Taiwan Government’s plan won’t clean air, says coalition: A coalition of health and community groups has rejected as grossly inadequate a government plan to improve air quality by focussing largely on the transportation sector and small scale coal-burning boilers - while doing nothing to cut coal power generation. “By permitting bituminous coal plants to continue to operate, this is a policy doomed to fail,” said Professor Zhan Zhang-quan of National Taiwan University College of Public Health. Citizens groups also fear Formosa Plastic Group’s Naptha Plant at Yunlin, which is powered by a coal plant, may be granted another licence extension. (Taipei Times, The NewsLens)

Medical groups warn Turkish air already too polluted to add coal: The Turkish Thoracic Society, which promotes improved lung health, estimates air pollution caused the premature deaths of 29,000 people in Turkey last year. The society warns air pollution levels are already between two and four times higher than World Health Organisation recommended limits in five provinces in which major new coal plants have been proposed. Over 66,800 MW of new coal plants have been proposed in Turkey. (Hurriyet Daily News, Global Coal Plant Tracker)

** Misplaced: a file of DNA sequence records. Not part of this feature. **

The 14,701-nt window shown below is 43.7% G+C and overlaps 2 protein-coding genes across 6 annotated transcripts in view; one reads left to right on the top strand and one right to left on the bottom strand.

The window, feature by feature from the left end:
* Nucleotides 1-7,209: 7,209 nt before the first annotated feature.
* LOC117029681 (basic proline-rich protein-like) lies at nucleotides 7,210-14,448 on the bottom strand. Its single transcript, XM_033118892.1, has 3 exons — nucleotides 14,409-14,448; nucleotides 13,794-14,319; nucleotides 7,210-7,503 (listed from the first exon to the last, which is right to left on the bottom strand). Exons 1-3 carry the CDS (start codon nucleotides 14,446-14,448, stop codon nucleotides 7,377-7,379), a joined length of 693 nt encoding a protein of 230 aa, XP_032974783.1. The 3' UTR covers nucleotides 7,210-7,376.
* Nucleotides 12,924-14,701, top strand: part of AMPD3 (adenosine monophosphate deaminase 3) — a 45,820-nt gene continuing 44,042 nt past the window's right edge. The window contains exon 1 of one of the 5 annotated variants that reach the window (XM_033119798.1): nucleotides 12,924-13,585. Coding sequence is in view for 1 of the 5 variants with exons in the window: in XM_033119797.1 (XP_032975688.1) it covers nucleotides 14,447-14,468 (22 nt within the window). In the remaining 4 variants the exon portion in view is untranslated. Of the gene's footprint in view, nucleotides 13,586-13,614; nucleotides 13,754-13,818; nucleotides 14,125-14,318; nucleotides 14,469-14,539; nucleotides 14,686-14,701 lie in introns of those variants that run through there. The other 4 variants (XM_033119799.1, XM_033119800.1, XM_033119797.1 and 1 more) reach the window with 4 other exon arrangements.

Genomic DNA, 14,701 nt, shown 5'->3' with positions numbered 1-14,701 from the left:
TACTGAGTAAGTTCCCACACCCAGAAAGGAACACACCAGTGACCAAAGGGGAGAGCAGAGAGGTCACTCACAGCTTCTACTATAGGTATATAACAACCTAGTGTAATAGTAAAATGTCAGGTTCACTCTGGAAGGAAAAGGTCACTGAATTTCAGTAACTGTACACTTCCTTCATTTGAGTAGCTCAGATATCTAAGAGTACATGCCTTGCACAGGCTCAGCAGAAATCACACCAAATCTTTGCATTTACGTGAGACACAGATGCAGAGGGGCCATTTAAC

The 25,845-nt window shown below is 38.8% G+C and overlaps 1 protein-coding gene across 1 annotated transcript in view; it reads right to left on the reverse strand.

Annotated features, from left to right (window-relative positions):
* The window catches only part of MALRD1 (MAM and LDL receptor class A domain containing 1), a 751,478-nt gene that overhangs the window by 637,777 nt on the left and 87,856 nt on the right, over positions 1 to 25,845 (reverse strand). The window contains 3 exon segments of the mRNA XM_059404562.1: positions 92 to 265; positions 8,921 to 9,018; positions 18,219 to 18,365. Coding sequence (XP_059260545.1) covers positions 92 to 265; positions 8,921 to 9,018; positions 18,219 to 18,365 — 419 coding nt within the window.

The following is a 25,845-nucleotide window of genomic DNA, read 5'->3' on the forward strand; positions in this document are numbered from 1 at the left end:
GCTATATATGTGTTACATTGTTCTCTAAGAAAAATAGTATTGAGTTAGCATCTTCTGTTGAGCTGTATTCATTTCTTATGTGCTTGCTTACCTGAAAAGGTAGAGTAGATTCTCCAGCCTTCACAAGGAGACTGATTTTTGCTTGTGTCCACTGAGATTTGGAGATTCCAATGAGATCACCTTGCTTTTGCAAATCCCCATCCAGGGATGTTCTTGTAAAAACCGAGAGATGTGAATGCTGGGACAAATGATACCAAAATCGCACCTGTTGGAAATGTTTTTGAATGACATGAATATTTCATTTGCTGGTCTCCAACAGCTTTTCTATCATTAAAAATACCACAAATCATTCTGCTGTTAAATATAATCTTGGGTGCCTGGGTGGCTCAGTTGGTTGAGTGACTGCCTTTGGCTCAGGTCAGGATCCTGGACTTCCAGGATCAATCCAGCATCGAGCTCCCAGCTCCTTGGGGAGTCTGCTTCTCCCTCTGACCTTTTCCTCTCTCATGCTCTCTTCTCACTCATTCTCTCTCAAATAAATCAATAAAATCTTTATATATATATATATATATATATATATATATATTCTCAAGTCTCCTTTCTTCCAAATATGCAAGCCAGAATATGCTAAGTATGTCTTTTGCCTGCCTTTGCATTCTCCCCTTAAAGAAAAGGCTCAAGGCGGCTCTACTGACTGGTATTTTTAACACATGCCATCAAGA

Malaysian landowners arrested for protests over land: Seven landowners have been arrested after objecting to the use of their land and for damage done to their crops by Sarawak Energy. The company has proposed a 600 MW Balingian coal plant. The landowners say a request to Sarawak Energy for compensation was rejected on the grounds that they claimed the land belonged to the state. The plant, which is currently under construction, is being built by the Chinese company, Shanghai Electric Group. (Borneo Post, CoalSwarm)